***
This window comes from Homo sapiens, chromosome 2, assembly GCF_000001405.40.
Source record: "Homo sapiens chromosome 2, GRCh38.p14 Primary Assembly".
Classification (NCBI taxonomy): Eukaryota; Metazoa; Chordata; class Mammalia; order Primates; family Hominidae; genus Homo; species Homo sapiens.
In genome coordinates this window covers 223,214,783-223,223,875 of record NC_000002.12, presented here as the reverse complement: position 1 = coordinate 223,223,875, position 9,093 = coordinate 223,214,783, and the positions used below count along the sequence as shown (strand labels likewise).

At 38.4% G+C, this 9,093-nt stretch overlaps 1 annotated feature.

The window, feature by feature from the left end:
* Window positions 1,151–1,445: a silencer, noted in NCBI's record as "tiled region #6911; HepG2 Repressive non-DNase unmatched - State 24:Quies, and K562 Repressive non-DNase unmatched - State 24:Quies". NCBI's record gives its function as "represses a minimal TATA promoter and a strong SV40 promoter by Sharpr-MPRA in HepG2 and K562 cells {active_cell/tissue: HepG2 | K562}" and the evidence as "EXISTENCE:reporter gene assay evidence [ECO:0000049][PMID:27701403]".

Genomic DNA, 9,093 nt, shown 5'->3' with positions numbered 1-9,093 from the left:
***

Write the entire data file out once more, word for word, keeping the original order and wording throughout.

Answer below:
This window comes from Homo sapiens, chromosome 2, assembly GCF_000001405.40.
Source record: "Homo sapiens chromosome 2, GRCh38.p14 Primary Assembly".
Classification (NCBI taxonomy): Eukaryota; Metazoa; Chordata; class Mammalia; order Primates; family Hominidae; genus Homo; species Homo sapiens.
In genome coordinates this window covers 223,214,783-223,223,875 of record NC_000002.12, presented here as the reverse complement: position 1 = coordinate 223,223,875, position 9,093 = coordinate 223,214,783, and the positions used below count along the sequence as shown (strand labels likewise).

At 38.4% G+C, this 9,093-nt stretch overlaps 1 annotated feature.

The window, feature by feature from the left end:
* Window positions 1,151–1,445: a silencer, noted in NCBI's record as "tiled region #6911; HepG2 Repressive non-DNase unmatched - State 24:Quies, and K562 Repressive non-DNase unmatched - State 24:Quies". NCBI's record gives its function as "represses a minimal TATA promoter and a strong SV40 promoter by Sharpr-MPRA in HepG2 and K562 cells {active_cell/tissue: HepG2 | K562}" and the evidence as "EXISTENCE:reporter gene assay evidence [ECO:0000049][PMID:27701403]".

Genomic DNA, 9,093 nt, shown 5'->3' with positions numbered 1-9,093 from the left: